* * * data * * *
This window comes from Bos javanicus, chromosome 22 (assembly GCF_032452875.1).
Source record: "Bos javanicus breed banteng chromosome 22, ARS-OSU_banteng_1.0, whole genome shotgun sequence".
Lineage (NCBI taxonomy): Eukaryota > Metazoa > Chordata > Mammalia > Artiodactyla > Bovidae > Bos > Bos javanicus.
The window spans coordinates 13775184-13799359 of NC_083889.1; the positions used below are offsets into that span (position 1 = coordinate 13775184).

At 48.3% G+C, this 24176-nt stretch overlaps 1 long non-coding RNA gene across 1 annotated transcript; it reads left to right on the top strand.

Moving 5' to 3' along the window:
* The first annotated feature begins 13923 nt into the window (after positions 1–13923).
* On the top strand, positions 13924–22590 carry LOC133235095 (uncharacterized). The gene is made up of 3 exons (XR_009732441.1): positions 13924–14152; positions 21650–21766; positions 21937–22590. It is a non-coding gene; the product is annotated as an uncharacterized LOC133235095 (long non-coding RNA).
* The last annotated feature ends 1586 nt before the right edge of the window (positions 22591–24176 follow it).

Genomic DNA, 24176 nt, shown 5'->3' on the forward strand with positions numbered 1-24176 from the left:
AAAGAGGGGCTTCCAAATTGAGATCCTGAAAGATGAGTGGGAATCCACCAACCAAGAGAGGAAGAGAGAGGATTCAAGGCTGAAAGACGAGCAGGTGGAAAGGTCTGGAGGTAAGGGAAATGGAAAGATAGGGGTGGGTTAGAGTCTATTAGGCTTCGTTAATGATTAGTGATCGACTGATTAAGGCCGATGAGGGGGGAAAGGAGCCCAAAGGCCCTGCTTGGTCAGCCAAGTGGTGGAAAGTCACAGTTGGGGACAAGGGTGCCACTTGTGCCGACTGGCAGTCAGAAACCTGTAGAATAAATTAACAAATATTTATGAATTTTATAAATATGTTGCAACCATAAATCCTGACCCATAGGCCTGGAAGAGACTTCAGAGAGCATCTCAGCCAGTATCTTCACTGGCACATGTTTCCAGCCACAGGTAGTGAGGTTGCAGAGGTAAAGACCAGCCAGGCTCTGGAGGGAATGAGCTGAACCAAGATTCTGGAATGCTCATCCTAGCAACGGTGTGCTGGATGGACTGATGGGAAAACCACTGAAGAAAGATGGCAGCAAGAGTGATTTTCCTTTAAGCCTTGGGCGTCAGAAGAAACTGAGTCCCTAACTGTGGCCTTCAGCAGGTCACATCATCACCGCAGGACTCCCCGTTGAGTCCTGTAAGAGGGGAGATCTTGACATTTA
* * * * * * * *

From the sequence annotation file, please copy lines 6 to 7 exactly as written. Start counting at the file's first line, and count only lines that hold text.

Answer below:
Moving 5' to 3' along the window:
* The first annotated feature begins 13923 nt into the window (after positions 1–13923).